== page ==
City Hub

Grassroots gallery hung out to dry by City

Leslie Dimmick: “I’m not going to give up, but my career as a manager of a community art centre has been destroyed, mainly at the hands of several departments of the City of Sydney.” Photo: Chris Peken

A key stepping stone for burgeoning artists has been shut down after 27 years of service.

The iconic Tap Gallery in Darlinghust was kicked out by its new landlord due to a fire safety order imposed upon the building by the City of Sydney last year.

Founder Lesley Dimmick said the non-profit gallery had received no help from the council at all, despite numerous pleas.

“We have to throw all the paintings that we’ve stored here into a dumper bin, all art that has a value, we have to throw everything out because we have nowhere to go,” Ms Dimmick said.

“I was just so surprised and shocked that with all the stuff that’s been in the paper about council helping artists, that they have not come and helped a non-profit organisation run 100 per cent by volunteers, which runs work for the dole programmes and internship programmes.”

Ms Dimmick, who received an Order of Australia medal this year for services to the visual arts, requested assistance from the council in the form of a short term lease.

“A temporary office space in the Darlinghurst area would be the most suitable solution in one of the many City of Sydney properties that align Oxford Street that to all appearances are vacant,” she wrote in an email to all City of Sydney councillors.

“It would allow Tap Inc the necessary time to continue to negotiate with real estate agents and council to obtain a suitable venue.”

A City of Sydney spokesperson told City Hub that there were only limited buildings available with the necessary regulatory approvals to host theatre and arts facilities.

“So far, no properties the City owns have suited Tap Gallery’s needs,” they said.

But Ms Dimmick said the council should have come to their aid a long time ago.

“It’s all to do with us being in the wrong place at the wrong time, which is right across the road from two properties the council owns. One is a theatre, and one is going to be a community art centre,” she said.

“I believe it was political, and I don’t even believe it was unsafe upstairs. We’ve spent over $10,000 complying with their fire order despite the fact that in my opinion it was the landlord’s job, not ours.”

The fire safety order was served upon the building’s previous owner last September.

The order included the construction of a smoke management system on the gallery’s second floor, which at the time was being used as a theatre.

Tap ceased operating upstairs because it could not afford the rent without revenue from performances, but it agreed to pay for improved signage, exit doors and fire stair treads in compliance with the rest of the order.

“The landlord was supposed to do the rest. Of course the landlord didn’t want to do it because there was an auction sign on the building,” Ms Dimmick said.

“The fact is we’ve closed our theatre down. We’ve stopped operating performances.”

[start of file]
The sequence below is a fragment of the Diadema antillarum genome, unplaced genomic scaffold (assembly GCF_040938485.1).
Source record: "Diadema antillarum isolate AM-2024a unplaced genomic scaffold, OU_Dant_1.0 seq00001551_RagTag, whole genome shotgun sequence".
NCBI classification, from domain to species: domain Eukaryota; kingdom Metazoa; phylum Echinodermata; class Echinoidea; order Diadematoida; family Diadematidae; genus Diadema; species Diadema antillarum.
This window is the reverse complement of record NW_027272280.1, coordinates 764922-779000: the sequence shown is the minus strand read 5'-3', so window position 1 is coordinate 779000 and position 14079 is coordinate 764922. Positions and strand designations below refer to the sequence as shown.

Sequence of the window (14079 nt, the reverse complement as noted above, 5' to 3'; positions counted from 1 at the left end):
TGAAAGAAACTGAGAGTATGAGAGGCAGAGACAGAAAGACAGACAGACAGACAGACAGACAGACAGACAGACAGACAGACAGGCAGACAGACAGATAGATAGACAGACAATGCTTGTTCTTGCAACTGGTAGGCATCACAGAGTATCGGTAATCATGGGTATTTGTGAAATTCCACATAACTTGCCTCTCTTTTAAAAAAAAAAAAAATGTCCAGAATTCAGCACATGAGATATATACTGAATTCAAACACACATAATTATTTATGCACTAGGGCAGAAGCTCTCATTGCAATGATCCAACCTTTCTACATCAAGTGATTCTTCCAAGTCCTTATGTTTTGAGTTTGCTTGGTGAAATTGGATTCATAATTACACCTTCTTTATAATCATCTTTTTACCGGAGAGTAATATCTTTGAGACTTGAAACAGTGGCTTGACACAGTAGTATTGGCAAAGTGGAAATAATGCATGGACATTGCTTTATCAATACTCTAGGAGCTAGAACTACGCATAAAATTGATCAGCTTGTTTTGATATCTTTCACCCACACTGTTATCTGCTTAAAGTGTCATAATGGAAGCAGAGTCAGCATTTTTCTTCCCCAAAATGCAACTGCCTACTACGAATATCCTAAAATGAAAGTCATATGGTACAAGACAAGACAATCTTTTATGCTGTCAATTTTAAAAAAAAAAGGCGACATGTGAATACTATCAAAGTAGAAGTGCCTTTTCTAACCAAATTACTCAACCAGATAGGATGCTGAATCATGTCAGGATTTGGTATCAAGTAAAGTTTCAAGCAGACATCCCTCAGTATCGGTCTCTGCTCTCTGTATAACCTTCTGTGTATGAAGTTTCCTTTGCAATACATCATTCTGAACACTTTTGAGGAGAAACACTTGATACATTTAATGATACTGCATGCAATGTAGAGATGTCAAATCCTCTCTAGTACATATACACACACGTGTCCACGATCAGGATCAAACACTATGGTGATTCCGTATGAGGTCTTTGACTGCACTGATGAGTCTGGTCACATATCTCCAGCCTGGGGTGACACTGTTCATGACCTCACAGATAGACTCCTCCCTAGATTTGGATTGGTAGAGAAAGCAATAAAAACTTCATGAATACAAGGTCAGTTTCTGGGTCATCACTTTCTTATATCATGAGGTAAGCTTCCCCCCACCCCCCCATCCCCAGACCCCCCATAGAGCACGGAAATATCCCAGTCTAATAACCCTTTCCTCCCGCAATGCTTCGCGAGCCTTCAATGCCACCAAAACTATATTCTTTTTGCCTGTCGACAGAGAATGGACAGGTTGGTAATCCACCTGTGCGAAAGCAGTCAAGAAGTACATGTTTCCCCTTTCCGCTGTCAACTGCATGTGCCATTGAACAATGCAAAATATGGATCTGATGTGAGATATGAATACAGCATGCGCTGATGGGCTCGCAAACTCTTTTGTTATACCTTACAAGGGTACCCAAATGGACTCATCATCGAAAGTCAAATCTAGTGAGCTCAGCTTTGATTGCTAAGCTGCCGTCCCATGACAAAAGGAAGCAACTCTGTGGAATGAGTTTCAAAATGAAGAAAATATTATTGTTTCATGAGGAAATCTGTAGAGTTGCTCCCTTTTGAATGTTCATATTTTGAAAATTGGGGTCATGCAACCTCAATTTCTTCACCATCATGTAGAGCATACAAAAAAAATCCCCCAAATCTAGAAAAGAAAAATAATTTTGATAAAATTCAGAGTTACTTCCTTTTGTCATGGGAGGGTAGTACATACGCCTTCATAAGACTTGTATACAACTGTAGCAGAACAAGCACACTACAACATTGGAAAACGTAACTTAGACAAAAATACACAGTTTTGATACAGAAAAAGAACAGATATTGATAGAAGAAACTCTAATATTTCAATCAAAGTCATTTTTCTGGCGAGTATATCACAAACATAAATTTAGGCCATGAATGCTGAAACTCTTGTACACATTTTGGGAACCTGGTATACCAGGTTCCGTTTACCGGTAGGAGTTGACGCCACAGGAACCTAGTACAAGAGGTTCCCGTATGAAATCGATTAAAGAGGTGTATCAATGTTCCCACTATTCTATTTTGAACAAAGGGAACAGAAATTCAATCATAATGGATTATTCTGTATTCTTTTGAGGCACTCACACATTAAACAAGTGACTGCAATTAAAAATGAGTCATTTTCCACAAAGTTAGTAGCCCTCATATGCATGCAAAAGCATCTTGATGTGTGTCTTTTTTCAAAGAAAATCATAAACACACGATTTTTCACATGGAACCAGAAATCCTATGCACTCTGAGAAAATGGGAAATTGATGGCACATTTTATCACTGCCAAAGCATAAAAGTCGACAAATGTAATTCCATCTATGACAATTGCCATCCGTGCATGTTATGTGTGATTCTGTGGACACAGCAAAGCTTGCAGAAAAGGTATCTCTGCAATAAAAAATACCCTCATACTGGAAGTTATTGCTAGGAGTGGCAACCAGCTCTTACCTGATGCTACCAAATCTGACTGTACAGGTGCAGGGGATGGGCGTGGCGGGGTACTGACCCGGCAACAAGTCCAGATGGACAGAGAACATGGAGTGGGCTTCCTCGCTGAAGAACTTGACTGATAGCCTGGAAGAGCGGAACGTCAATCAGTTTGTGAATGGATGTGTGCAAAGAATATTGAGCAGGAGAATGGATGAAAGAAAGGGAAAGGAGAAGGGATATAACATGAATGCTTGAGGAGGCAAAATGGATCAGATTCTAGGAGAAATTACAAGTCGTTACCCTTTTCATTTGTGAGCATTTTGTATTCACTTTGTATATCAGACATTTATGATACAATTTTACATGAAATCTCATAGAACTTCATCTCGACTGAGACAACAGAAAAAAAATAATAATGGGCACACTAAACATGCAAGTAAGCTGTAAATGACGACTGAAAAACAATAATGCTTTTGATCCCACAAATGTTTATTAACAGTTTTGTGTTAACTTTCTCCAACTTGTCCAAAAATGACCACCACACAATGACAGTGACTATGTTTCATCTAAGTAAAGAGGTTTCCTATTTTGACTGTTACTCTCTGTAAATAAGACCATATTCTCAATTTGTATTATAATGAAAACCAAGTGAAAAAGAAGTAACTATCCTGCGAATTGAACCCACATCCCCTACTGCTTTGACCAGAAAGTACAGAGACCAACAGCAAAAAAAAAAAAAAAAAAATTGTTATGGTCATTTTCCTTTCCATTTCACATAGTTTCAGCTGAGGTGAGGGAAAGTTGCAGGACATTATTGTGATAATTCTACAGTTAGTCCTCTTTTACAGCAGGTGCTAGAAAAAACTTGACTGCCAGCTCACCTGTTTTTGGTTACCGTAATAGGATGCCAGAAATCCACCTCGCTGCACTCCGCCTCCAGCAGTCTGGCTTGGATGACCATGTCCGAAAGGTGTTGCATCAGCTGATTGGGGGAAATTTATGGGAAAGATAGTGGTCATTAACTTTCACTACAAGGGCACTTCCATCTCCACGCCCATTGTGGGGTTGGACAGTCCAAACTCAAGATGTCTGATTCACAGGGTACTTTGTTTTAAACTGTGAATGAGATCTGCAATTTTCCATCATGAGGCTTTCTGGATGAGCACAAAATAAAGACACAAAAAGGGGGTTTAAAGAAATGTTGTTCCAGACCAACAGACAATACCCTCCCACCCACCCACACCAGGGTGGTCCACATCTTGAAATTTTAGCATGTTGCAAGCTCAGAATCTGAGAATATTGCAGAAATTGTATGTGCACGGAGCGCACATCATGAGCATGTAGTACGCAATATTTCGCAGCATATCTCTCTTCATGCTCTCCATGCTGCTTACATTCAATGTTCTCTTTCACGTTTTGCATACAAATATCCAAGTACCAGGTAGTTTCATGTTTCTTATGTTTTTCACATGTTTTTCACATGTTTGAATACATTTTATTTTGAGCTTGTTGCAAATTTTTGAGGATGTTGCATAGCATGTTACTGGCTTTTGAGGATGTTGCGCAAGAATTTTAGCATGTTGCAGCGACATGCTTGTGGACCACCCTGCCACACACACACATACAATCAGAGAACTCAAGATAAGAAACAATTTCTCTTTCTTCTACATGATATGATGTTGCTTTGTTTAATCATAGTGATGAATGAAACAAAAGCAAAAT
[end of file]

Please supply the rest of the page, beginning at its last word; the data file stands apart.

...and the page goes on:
She said that when the building changed hands and Tap Gallery was negotiating the extension of its tender three weeks ago, a council firewarden foiled it.

“I argued that there was no fire order downstairs, but this new employee claimed that the fire order existed downstairs too, which scared off the new owner from letting us stay.”

The City of Sydney spokesperson told City Hub that while the cessation of the building’s use as a theatre had remedied some requirements of the order, it still stood.

“That is the biggest tragedy of all, and council has not, despite them having empty premises, agreed to help us,” Ms Dimmick said.

Tap Gallery Vice President Steve McLaren said the closure of the gallery would leave a huge hole in the community as it was a unique stepping stone for local artists.

“Thousands of people have come through here. Some have gone on to bigger and better things,” Mr McLaren said.

“To emulate what we have here – the parties and the underground Sydney art scene – is just so difficult, especially in this day and age.”

Machinist Jonathan Hardy said the grassroots gallery was an important safety net for part time artists like himself.

While his last two Archibald entries were rejected by both the main exhibition and salon refuse, he hung and sold the works at Tap Gallery.

“It’s just a real awesome lifeline really,” Mr Hardy said.

“There’s no one else at the back of the NSW Art Gallery giving the rejects of the rejects a chance to show.”

“They’re providing a real important cultural service.”

Addressing the crowded gallery during the opening of Tap’s final exhibition last Saturday night, Ms Dimmick was adamant she would resurrect the institution.

“We will be relocating. It will be operating under the same philosophy except we will have a bar licence,” she said.

“We’re going to run a bar come art gallery come performance space, just like we are now, but it’ll be a little smaller because we can’t afford a big space anymore.”

Tap Gallery must vacate the building by Sunday, August 2.

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